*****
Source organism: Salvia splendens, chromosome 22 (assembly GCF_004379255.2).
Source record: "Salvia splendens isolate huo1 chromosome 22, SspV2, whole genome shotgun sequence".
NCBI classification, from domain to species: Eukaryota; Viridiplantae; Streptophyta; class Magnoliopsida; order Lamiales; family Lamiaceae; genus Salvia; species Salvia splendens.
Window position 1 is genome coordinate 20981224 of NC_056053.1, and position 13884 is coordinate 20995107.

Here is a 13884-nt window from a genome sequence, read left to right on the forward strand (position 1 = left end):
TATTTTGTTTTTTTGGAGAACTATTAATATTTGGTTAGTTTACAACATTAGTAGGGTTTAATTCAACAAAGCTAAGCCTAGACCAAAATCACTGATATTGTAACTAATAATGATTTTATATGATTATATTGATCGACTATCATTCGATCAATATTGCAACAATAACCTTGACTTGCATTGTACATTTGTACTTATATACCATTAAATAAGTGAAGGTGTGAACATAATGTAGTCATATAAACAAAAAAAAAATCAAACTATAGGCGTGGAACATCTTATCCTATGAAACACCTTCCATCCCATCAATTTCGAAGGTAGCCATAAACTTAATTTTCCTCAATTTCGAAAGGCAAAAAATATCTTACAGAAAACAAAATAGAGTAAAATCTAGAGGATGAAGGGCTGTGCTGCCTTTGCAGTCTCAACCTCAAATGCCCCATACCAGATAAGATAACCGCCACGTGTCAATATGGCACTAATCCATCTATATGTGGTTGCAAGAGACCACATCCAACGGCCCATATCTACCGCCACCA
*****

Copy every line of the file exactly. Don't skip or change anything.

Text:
Source organism: Salvia splendens, chromosome 22 (assembly GCF_004379255.2).
Source record: "Salvia splendens isolate huo1 chromosome 22, SspV2, whole genome shotgun sequence".
NCBI classification, from domain to species: Eukaryota; Viridiplantae; Streptophyta; class Magnoliopsida; order Lamiales; family Lamiaceae; genus Salvia; species Salvia splendens.
Window position 1 is genome coordinate 20981224 of NC_056053.1, and position 13884 is coordinate 20995107.

Here is a 13884-nt window from a genome sequence, read left to right on the forward strand (position 1 = left end):
TATTTTGTTTTTTTGGAGAACTATTAATATTTGGTTAGTTTACAACATTAGTAGGGTTTAATTCAACAAAGCTAAGCCTAGACCAAAATCACTGATATTGTAACTAATAATGATTTTATATGATTATATTGATCGACTATCATTCGATCAATATTGCAACAATAACCTTGACTTGCATTGTACATTTGTACTTATATACCATTAAATAAGTGAAGGTGTGAACATAATGTAGTCATATAAACAAAAAAAAAATCAAACTATAGGCGTGGAACATCTTATCCTATGAAACACCTTCCATCCCATCAATTTCGAAGGTAGCCATAAACTTAATTTTCCTCAATTTCGAAAGGCAAAAAATATCTTACAGAAAACAAAATAGAGTAAAATCTAGAGGATGAAGGGCTGTGCTGCCTTTGCAGTCTCAACCTCAAATGCCCCATACCAGATAAGATAACCGCCACGTGTCAATATGGCACTAATCCATCTATATGTGGTTGCAAGAGACCACATCCAACGGCCCATATCTACCGCCACCA